The term of Mr Dorrits visit was within two days of being out, and he was about to dress for another inspection by the Chief Butler (whose victims were always dressed expressly for him), when one of the servants of the hotel presented himself bearing a card. Mr Dorrit, taking it, read:
The servant waited in speechless deference.
Man, man, said Mr Dorrit, turning upon him with grievous indignation, explain your motive in bringing me this ridiculous name. I am wholly unacquainted with it. Finching, sir? said Mr Dorrit, perhaps avenging himself on the Chief Butler by Substitute.
ha! What do you mean by Finching?
The man, man, seemed to mean Flinching as much as anything else, for he backed away from Mr Dorrits severe regard, as he replied, A lady, sir.
I know no such lady, sir, said Mr Dorrit. Take this card away. I know no Finching of either sex.
Ask your pardon, sir. The lady said she was aware she might be unknown by name. But she begged me to say, sir, that she had formerly the honour of being acquainted with Miss Dorrit. The lady said, sir, the youngest Miss Dorrit.
Mr Dorrit knitted his brows and rejoined, after a moment or two, Inform Mrs Finching, sir, emphasising the name as if the innocent man were solely responsible for it, that she can come up.
He had reflected, in his momentary pause, that unless she were admitted she might leave some message, or might say something below, having a disgraceful reference to that former state of existence. Hence the concession, and hence the appearance of Flora, piloted in by the man, man.
I have not the pleasure, said Mr Dorrit, standing with the card in his hand, and with an air which imported that it would scarcely have been a first-class pleasure if he had had it, of knowing either this name, or yourself, madam. Place a chair, sir. The responsible man, with a start, obeyed, and went out on tiptoe. Flora, putting aside her veil with a bashful tremor upon her, proceeded to introduce herself. At the same time a singular combination of perfumes was diffused through the room, as if some brandy had been put by mistake in a lavender-water bottle, or as if some lavender-water had been put by mistake in a brandy-bottle.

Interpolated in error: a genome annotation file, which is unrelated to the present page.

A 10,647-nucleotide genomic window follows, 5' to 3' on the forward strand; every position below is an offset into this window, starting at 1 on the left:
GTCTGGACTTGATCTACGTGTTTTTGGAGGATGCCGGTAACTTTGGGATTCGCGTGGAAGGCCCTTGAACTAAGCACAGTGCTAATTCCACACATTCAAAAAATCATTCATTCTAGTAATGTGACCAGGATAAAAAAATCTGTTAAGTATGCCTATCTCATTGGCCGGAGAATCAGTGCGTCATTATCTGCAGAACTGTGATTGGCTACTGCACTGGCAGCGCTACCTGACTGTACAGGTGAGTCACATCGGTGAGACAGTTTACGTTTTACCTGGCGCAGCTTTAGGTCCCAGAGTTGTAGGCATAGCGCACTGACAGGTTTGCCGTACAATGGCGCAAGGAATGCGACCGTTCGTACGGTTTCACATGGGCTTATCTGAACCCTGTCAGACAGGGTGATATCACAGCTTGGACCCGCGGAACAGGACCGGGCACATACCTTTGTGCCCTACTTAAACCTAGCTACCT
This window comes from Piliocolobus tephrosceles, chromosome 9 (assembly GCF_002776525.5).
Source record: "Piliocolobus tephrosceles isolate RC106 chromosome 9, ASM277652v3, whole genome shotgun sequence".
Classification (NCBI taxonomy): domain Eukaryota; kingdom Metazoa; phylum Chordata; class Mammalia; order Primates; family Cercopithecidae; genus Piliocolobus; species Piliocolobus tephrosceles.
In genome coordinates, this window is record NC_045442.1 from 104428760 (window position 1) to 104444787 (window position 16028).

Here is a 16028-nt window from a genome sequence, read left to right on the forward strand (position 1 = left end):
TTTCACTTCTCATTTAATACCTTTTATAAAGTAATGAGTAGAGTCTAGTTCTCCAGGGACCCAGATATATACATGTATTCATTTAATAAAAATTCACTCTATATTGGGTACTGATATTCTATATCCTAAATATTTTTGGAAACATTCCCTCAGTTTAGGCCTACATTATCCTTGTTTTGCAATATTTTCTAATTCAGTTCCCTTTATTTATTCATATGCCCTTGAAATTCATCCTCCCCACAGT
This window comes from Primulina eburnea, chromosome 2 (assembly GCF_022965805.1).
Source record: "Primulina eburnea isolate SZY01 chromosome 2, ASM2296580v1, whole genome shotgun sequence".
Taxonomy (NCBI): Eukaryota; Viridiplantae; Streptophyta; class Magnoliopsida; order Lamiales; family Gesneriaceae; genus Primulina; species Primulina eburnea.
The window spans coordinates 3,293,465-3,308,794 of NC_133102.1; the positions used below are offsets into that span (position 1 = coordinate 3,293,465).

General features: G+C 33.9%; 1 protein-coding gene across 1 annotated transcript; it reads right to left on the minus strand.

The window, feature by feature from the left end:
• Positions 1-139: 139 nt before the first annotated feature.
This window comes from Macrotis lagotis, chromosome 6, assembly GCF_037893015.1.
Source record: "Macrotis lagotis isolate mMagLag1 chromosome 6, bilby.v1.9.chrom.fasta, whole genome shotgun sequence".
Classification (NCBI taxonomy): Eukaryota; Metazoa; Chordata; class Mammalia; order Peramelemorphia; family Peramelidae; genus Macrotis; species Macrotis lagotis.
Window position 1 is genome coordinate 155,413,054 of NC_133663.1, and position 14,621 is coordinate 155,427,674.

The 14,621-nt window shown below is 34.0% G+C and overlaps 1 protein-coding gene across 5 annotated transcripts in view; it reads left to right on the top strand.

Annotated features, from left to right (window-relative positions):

I beg Mr Dorrit to offer a thousand apologies and indeed they would be far too few for such an intrusion which I know must appear extremely bold in a lady and alone too, but I thought it best upon the whole however difficult and even apparently improper though Mr F.s Aunt would have willingly accompanied me and as a character of great force and spirit would probably have struck one possessed of such a knowledge of life as no doubt with so many changes must have been acquired, for Mr F. himself said frequently that although well educated in the neighbourhood of Blackheath at as high as eighty guineas which is a good deal for parents and the plate kept back too on going away but that is more a meanness than its value that he had learnt more in his first years as a commercial traveller with a large commission on the sale of an article that nobody would hear of much less buy which preceded the wine trade a long time than in the whole six years in that academy conducted by a college Bachelor, though why a Bachelor more clever than a married man I do not see and never did but pray excuse me that is not the point.
Mr Dorrit stood rooted to the carpet, a statue of mystification.
I must openly admit that I have no pretensions, said Flora, but having known the dear little thing which under altered circumstances appears a liberty but is not so intended and Goodness knows there was
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